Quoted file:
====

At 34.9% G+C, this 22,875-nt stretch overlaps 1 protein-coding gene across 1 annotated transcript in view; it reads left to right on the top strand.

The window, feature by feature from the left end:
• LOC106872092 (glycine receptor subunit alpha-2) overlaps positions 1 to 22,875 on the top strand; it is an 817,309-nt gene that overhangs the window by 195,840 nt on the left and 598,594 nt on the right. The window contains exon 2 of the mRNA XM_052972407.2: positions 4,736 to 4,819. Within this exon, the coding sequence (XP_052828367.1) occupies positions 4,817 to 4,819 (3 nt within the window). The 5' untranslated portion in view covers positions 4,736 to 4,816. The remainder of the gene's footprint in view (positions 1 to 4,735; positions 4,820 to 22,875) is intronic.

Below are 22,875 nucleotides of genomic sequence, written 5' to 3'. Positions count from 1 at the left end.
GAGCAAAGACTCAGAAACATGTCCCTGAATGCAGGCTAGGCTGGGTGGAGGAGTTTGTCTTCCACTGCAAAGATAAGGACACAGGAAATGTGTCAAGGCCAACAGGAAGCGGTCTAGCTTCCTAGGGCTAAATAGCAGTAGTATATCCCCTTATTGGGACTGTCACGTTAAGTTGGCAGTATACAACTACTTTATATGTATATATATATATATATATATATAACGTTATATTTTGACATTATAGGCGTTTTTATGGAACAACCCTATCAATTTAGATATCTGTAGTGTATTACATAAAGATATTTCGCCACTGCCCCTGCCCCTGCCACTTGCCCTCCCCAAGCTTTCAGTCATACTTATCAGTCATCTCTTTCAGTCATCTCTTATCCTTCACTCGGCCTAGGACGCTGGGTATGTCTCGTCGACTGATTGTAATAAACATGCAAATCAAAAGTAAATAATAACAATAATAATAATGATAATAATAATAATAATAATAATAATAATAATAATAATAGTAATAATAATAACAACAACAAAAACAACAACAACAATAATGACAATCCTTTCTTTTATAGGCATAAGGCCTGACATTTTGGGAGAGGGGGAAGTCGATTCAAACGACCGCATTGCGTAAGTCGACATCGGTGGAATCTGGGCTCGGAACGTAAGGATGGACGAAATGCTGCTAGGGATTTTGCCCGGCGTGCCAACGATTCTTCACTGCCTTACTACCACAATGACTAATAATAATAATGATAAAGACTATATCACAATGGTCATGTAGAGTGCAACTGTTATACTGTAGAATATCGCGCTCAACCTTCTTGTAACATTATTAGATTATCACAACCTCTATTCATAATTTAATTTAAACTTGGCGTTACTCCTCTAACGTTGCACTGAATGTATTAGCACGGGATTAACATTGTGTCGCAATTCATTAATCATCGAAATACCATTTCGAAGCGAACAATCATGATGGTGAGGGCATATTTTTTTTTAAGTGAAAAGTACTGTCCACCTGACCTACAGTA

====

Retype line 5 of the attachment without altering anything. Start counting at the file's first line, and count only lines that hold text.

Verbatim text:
GAGCAAAGACTCAGAAACATGTCCCTGAATGCAGGCTAGGCTGGGTGGAGGAGTTTGTCTTCCACTGCAAAGATAAGGACACAGGAAATGTGTCAAGGCCAACAGGAAGCGGTCTAGCTTCCTAGGGCTAAATAGCAGTAGTATATCCCCTTATTGGGACTGTCACGTTAAGTTGGCAGTATACAACTACTTTATATGTATATATATATATATATATATATAACGTTATATTTTGACATTATAGGCGTTTTTATGGAACAACCCTATCAATTTAGATATCTGTAGTGTATTACATAAAGATATTTCGCCACTGCCCCTGCCCCTGCCACTTGCCCTCCCCAAGCTTTCAGTCATACTTATCAGTCATCTCTTTCAGTCATCTCTTATCCTTCACTCGGCCTAGGACGCTGGGTATGTCTCGTCGACTGATTGTAATAAACATGCAAATCAAAAGTAAATAATAACAATAATAATAATGATAATAATAATAATAATAATAATAATAATAATAATAATAGTAATAATAATAACAACAACAAAAACAACAACAACAATAATGACAATCCTTTCTTTTATAGGCATAAGGCCTGACATTTTGGGAGAGGGGGAAGTCGATTCAAACGACCGCATTGCGTAAGTCGACATCGGTGGAATCTGGGCTCGGAACGTAAGGATGGACGAAATGCTGCTAGGGATTTTGCCCGGCGTGCCAACGATTCTTCACTGCCTTACTACCACAATGACTAATAATAATAATGATAAAGACTATATCACAATGGTCATGTAGAGTGCAACTGTTATACTGTAGAATATCGCGCTCAACCTTCTTGTAACATTATTAGATTATCACAACCTCTATTCATAATTTAATTTAAACTTGGCGTTACTCCTCTAACGTTGCACTGAATGTATTAGCACGGGATTAACATTGTGTCGCAATTCATTAATCATCGAAATACCATTTCGAAGCGAACAATCATGATGGTGAGGGCATATTTTTTTTTAAGTGAAAAGTACTGTCCACCTGACCTACAGTA